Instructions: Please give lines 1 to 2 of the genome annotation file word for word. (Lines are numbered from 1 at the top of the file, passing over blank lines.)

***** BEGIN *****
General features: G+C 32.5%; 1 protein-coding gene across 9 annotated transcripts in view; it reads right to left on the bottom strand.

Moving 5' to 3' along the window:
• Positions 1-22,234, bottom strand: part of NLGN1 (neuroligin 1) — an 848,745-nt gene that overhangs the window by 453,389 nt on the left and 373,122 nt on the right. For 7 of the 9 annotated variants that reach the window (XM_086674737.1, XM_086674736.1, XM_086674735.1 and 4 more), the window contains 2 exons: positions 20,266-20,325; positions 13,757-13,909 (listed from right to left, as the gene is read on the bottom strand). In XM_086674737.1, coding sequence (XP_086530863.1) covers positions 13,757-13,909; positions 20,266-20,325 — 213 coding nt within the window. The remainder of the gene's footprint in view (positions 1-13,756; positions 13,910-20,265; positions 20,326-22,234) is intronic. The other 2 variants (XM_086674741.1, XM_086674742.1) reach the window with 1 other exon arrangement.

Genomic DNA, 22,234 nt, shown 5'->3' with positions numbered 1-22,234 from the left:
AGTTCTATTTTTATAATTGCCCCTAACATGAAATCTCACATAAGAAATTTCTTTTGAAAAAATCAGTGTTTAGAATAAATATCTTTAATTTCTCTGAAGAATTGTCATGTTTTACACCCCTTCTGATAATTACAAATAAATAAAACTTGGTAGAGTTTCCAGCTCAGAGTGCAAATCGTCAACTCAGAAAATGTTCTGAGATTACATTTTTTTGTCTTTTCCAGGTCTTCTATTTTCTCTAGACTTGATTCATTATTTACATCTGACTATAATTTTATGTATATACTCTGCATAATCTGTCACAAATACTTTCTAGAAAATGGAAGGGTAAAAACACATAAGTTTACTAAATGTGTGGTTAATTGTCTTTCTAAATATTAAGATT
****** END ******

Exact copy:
General features: G+C 32.5%; 1 protein-coding gene across 9 annotated transcripts in view; it reads right to left on the bottom strand.

Moving 5' to 3' along the window: